QIDI X-Plus Feed Bar Hack
Plastic pipe rollers in use. The filament is top feeding direct to the extruder.

The printer is shown with the modification and with the TPU filament going direct to the extruder head. The normal filament feed is from the bottom through a short cable quide in the back of the printer and thence up to the top of the extruder.

Remote Print Monitoring

Because of the way our house is laid out, my 3D printer is a fair way from my office and computer. I have been thinking of adding a camera to the X-Plus for a while, and finally got around to doing it. I have an older Raspberry Pi B+ that has been freed up from a project, and a Raspicam camera module. I obtained a long (3 foot) camera ribbon so that the computer can be kept outside, and found a bracket and camera mount on Thingiverse that I could adapt for the limited internal space inside the printer. Although the X-Plus is a big unit, the internal space does not have a lot of clearance from the moving parts, especially when a sight line close to the build plane is required.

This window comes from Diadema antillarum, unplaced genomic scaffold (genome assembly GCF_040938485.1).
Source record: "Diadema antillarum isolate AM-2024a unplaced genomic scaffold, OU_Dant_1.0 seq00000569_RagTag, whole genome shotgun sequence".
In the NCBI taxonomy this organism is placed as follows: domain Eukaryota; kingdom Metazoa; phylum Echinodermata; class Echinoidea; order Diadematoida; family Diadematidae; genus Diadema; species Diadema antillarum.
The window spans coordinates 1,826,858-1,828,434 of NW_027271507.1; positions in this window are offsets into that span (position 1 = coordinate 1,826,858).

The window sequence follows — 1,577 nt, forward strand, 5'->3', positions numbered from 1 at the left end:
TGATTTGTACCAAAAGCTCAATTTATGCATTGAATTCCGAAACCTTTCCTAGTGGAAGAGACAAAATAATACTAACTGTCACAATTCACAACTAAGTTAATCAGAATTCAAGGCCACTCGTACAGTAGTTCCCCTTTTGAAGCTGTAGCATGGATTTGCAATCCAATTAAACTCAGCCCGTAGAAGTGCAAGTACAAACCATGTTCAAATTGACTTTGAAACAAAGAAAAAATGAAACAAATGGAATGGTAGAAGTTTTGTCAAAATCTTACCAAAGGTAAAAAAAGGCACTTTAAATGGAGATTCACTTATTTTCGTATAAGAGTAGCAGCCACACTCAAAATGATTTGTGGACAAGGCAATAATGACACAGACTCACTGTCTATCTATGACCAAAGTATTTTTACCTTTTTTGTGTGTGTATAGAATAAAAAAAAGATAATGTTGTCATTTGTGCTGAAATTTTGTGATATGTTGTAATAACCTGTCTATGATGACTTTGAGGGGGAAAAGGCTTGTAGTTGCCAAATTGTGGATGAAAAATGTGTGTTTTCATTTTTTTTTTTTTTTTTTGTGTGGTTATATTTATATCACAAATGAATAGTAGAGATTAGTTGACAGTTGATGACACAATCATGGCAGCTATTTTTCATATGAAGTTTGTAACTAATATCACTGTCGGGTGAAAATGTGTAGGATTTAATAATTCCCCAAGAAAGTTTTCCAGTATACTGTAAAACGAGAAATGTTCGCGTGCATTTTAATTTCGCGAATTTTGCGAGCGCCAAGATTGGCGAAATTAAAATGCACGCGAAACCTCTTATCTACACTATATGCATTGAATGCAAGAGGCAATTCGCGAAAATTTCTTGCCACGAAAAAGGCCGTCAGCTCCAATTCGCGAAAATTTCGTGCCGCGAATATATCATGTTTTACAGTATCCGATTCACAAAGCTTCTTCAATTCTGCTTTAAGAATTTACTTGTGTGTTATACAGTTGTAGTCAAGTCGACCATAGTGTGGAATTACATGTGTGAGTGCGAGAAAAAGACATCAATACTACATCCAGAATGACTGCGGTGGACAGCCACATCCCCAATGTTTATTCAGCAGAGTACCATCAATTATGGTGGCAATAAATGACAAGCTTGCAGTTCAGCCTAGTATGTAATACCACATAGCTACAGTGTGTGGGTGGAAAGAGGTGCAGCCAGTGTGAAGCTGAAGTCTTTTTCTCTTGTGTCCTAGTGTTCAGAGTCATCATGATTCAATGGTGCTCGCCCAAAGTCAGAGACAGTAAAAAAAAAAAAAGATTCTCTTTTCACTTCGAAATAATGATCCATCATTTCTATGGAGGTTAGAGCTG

For most printers, using Octoprint is the easiest way to go, but the QIDI printers are not the simplest to interface with Octoprint. It is necessary, with the X-Plus, to use a serial to USB cable connected to the motherboard of the printer and a patch for Octoprint to allow it to handle the idiosyncratic firmware. I opted to use the approach described here.

Pi Camera in use
The Raspberry Pi camera in place viewing the print head action.